UK says Russian airbase in Crimea a 'legitimate target' for Ukraine to attack - ednews.net

6 October, Thursday

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UK says Russian airbase in Crimea a 'legitimate target' for Ukraine to attack

Ukraine's defence minister suggested the blasts were caused by cigarette butts

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The airbase in Crimea that was rocked by explosions is a “legitimate target” for Ukraine, the UK’s defence secretary has said, despite Kyiv maintaining its silence.
 
Ben Wallace disregarded Russia’s explanations for the blasts, which killed one and injured more than a dozen, saying the fireballs could not have been caused by “someone dropping a cigarette”.
 
The Ukrainian air force said nine Russian warplanes were destroyed in a series of blasts at the Saky airfield earlier this week, but Kyiv has not claimed responsibility for the incident.
 
Moscow denied that the site had come under attack by the Ukrainians, with a defence official telling the state-owned RIA Novosti news agency the main cause of the explosions were “a violation of fire safety requirements”. The source insisted there were “no signs, evidence, much less facts of intentional impacts on munitions with the aim of detonation”.
 
Ukrainian officials have hinted that their forces were involved and a top presidential aide said the blasts were “just the beginning” of efforts to reclaim Crimea, which Russia annexed in 2014. Ukraine’s Defence Minister Oleksii Reznikov suggested ― to the amusement of many on social media ― that discarded cigarette butts had sparked the blasts.
 
Mr Wallace said it is clear that the explosions at the base were not caused by “someone dropping a cigarette”, and dismissed Russia’s excuses for the blasts.
 
“We’ve pretty much dismissed most of the Russian, I think, excuses ― everything from a cigarette butt, I think was one of them, that might have set off two simultaneous large explosions,” the defence secretary told the BBC.
 
“I think when you just look at the footage of two simultaneous explosions not quite next to each other, and some of the reported damage even by the Russian authorities, I think it’s clear that that’s not something that happens by someone dropping a cigarette.”
 
An aerial view of an airfield at Russia's Saki military base, which was rocked by a series of explosions on Tuesday. AP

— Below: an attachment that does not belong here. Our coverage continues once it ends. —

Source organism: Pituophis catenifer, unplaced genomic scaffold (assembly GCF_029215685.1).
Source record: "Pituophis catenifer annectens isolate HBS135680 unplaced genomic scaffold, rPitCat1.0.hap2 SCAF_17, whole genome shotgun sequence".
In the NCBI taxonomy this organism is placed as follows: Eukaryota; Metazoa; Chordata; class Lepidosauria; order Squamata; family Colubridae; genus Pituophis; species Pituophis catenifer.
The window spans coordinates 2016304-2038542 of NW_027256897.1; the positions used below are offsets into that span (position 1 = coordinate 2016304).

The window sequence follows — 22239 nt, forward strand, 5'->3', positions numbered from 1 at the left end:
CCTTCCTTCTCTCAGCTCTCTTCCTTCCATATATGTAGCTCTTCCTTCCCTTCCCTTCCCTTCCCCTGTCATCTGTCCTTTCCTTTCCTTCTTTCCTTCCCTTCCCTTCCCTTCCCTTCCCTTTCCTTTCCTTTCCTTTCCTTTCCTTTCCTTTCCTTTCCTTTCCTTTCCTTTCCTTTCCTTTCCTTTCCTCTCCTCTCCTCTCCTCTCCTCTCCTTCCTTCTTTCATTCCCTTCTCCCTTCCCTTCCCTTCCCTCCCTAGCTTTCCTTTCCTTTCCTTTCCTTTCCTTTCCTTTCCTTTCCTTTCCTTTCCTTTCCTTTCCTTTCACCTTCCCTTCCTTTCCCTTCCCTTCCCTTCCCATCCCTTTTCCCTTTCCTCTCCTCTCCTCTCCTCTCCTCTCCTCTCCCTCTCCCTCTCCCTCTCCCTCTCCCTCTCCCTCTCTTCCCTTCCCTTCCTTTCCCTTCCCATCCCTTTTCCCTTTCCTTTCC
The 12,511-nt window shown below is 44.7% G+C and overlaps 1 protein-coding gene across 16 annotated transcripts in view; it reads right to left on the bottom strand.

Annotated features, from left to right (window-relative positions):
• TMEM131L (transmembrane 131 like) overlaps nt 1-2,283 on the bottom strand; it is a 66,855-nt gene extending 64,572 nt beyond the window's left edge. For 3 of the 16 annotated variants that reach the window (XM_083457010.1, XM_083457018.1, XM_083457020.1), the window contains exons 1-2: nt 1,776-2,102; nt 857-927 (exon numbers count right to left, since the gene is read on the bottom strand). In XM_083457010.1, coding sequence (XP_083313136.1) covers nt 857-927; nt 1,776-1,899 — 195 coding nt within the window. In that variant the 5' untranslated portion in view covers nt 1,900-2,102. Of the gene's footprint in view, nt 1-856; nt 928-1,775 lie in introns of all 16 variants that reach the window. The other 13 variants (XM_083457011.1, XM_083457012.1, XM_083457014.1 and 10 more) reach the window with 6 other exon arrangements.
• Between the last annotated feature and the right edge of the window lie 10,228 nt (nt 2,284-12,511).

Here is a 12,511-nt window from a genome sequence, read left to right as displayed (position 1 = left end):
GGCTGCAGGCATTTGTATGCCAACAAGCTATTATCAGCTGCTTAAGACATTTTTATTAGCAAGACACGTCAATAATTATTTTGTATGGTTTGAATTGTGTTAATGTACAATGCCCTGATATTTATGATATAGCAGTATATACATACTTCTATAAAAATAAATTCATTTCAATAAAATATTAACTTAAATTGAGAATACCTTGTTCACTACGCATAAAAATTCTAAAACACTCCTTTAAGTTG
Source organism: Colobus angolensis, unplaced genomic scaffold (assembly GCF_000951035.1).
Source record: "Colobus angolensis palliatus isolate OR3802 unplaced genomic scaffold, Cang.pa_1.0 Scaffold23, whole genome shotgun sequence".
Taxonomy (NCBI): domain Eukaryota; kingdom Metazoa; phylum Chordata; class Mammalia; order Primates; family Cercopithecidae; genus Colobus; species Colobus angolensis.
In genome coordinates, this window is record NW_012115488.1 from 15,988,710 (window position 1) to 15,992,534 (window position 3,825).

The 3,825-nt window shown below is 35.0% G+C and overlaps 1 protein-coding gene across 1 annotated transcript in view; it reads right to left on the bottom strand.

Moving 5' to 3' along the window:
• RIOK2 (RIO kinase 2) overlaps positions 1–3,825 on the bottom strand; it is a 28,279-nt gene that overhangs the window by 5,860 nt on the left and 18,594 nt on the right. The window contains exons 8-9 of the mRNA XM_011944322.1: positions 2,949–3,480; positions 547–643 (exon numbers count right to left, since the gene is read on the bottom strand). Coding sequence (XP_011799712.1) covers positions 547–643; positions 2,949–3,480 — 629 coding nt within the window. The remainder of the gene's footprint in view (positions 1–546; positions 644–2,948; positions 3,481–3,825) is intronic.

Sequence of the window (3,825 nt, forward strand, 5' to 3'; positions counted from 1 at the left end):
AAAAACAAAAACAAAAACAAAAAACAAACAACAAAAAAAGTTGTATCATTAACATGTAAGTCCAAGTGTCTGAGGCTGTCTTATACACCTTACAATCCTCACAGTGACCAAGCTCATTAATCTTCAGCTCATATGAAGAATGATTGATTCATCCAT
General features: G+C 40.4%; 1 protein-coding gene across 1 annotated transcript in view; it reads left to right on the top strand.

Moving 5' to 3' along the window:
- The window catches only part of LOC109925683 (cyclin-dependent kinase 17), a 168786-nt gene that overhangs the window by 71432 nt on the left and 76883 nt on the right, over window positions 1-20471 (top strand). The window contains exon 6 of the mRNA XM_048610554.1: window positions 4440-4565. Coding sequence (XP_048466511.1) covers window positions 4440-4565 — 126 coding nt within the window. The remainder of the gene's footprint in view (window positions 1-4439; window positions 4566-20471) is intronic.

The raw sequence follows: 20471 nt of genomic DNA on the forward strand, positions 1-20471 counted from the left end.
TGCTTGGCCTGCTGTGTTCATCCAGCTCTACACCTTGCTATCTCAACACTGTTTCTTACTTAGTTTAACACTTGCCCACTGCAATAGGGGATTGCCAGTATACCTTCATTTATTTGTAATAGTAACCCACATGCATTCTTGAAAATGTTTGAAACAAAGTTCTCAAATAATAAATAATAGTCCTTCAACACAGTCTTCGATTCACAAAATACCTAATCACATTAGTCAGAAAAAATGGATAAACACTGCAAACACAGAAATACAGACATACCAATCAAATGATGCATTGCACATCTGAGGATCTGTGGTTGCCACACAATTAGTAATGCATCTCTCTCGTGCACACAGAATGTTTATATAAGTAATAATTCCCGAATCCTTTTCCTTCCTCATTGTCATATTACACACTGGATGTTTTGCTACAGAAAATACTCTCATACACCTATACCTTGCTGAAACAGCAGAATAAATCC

Mr Wallace said he believes anyone’s “manual of war” would consider the site on the Crimean Peninsula to be a “legitimate target” for Ukraine to hit.
 
Mr Wallace said it was “very early days” and the UK would “see what information comes out” about the incident at Saky.
 
Asked if the base was a legitimate target for the Ukrainians to strike, Mr Wallace said: “First and foremost, Russia has illegally invaded, not just in 2014, but now Ukrainian territory.
 
“Ukraine, under United Nations articles, is perfectly entitled to defend its territory and take what action it needs to against an invading force.
 
“So, is it legitimate? It’s absolutely legitimate for Ukraine to take lethal force, if necessary, but take force in order to regain not only its territory, but also to push back its invader.
 
“And that air force base has been used by Russian air forces to bomb Ukrainian targets. So I think in anybody’s sort of manual of war it would be a legitimate target.”
 
If confirmed, a Ukrainian strike on the airbase, at least 200 kilometres from the nearest front lines, would be a significant show of strength by Kyiv in the war.
 
Satellite imagery showed apparently extensive damage to buildings and aircraft at the base, which Russia has used to support its invasion of its neighbour.
 
Ukrainian President Volodymyr Zelenskyy reiterated the air force’s statement that nine Russian planes had been destroyed at Saky. “In just one day, the occupiers lost 10 combat aircraft, nine in Crimea and one more in the direction of Zaporizhzhia,” he said in his nightly video address to the nation. More Russian armoured vehicles, ammunition warehouses and logistics routes were also destroyed, he said.
 
People living in occupied territories should do all they can to aid Ukraine’s security services and military in expelling Russian forces, Mr Zelenskyy said. Defence ministers from nations supporting Ukraine who are meeting in Copenhagen on Thursday will discuss the provision of more weapons to Ukrainian forces, he said.
 
“Only by ensuring Russia’s defeat on the battlefield, only by Russian losses ― military, political, economic ― can the return of security for Ukraine and the whole of Europe be brought closer,” the president said.
 
Meanwhile, Russia’s defence industry is suffering significant setbacks because of the war in Ukraine, the British Army said, and is “highly unlikely to be capable of fulfilling some export orders for armoured fighting vehicles”.
 
The UK’s Ministry of Defence (MoD) said the effects of the West’s sanctions on the Russian economy, coupled with the high demand for army vehicles by Moscow’s forces fighting in Ukraine, mean output is low.
 
“Russia has long considered the defence industry to be one of its most important export successes,” the MoD wrote in an update on Twitter. “However, its military industrial capacity is now under significant strain, and the credibility of many of its weapon systems has been undermined by their association with Russian forces’ poor performance in the Ukraine war.”

 



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